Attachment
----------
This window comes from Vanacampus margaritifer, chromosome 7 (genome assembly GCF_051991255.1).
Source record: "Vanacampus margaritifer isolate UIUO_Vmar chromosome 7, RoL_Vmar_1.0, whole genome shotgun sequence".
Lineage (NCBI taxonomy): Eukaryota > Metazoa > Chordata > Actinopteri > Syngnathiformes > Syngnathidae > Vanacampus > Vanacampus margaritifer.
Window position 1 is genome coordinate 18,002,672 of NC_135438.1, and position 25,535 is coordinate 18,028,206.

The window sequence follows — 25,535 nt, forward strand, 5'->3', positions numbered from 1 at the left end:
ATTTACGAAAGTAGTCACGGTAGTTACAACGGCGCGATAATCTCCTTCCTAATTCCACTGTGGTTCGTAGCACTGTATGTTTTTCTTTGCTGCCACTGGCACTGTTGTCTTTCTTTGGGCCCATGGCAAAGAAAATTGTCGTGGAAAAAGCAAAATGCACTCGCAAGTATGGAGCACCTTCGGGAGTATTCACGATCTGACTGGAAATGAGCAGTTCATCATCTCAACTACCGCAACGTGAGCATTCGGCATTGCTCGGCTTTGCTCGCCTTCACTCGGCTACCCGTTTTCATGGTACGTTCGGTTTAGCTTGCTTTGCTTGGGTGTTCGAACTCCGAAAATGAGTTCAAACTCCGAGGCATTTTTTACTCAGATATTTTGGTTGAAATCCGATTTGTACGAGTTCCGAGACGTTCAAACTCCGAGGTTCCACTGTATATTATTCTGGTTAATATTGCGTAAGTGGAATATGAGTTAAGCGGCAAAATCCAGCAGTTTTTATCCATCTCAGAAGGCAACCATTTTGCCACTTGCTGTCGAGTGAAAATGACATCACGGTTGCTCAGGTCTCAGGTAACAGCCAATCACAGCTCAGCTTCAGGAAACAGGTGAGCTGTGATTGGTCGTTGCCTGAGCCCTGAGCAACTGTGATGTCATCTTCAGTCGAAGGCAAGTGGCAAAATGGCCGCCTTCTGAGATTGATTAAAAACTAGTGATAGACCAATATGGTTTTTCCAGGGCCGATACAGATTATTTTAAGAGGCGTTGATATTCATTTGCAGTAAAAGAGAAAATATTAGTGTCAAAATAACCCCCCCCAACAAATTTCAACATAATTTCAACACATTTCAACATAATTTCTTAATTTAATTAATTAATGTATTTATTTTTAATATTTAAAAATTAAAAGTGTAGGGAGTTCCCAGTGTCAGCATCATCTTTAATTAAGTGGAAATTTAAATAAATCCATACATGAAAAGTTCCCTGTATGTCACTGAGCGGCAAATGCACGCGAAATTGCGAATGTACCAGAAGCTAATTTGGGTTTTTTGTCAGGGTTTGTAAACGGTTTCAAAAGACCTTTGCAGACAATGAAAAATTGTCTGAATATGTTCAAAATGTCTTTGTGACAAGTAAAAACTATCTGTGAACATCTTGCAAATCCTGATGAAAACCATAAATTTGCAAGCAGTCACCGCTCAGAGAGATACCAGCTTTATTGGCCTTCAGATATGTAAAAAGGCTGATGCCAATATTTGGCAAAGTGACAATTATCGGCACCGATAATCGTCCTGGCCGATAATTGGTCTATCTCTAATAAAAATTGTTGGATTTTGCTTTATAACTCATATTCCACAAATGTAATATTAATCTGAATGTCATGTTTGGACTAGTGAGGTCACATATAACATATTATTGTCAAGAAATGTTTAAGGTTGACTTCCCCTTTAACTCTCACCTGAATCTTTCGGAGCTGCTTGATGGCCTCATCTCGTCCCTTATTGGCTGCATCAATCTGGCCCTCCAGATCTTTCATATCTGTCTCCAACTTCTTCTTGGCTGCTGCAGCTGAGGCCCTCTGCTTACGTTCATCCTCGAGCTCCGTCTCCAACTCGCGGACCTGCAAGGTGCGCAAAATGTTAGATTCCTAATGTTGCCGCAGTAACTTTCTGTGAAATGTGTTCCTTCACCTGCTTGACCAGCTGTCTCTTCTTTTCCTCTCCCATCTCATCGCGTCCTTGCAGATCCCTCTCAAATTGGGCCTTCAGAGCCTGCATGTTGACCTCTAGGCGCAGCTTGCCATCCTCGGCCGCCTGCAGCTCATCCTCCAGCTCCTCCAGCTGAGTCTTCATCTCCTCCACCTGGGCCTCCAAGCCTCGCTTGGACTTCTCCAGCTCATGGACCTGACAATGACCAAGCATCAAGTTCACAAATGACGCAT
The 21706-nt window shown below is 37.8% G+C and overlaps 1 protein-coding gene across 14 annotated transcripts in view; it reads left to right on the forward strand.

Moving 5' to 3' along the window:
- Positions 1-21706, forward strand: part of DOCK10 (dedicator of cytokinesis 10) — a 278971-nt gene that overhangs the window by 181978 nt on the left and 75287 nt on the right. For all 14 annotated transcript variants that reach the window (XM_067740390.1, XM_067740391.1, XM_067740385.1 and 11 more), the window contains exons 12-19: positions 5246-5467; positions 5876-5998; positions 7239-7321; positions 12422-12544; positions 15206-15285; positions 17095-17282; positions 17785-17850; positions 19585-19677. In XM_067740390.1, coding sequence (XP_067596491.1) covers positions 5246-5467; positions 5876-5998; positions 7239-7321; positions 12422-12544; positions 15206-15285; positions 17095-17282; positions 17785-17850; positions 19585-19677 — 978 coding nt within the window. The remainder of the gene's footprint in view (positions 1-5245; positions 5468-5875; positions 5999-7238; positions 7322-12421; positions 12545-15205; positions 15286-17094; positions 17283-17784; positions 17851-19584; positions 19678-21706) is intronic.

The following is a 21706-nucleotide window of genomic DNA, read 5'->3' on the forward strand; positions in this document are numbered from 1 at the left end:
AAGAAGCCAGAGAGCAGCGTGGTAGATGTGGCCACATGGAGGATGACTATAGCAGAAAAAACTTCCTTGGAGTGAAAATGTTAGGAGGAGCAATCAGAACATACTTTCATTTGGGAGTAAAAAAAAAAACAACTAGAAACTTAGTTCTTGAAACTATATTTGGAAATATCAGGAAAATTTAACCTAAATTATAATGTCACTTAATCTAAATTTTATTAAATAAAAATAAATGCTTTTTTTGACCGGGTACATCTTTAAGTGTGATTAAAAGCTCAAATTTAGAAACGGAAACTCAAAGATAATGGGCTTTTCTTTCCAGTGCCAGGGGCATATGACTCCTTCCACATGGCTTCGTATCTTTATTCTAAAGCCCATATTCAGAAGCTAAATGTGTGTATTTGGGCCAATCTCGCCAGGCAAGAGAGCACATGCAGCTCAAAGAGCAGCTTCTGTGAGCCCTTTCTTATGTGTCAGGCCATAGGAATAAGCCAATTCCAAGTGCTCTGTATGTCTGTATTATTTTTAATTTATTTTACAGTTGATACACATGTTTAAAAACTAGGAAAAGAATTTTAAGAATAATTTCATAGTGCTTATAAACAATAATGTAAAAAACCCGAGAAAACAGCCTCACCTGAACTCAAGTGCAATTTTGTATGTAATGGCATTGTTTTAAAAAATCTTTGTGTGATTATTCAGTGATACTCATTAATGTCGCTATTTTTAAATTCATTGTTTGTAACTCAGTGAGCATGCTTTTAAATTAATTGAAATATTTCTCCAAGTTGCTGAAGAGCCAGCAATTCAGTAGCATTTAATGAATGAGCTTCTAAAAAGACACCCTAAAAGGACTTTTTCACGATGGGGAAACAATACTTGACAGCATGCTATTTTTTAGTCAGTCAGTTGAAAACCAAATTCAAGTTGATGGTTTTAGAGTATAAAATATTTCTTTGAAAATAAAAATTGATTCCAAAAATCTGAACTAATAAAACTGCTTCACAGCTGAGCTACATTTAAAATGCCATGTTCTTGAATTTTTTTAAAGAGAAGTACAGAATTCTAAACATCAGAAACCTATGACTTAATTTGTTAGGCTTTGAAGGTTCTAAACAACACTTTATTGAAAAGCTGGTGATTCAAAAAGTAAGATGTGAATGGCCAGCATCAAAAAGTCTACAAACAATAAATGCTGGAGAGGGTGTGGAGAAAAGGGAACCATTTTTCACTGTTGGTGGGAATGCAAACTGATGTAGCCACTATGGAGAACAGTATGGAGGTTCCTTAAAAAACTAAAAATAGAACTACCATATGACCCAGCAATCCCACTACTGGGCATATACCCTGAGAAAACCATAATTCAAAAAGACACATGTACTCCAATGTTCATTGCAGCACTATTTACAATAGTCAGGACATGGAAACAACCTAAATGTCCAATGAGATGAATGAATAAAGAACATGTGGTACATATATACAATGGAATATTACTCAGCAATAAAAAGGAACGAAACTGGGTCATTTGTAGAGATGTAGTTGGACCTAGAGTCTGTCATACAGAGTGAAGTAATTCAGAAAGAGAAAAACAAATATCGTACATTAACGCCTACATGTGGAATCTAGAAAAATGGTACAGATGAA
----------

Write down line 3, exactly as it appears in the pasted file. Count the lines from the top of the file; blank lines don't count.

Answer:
Lineage (NCBI taxonomy): Eukaryota > Metazoa > Chordata > Actinopteri > Syngnathiformes > Syngnathidae > Vanacampus > Vanacampus margaritifer.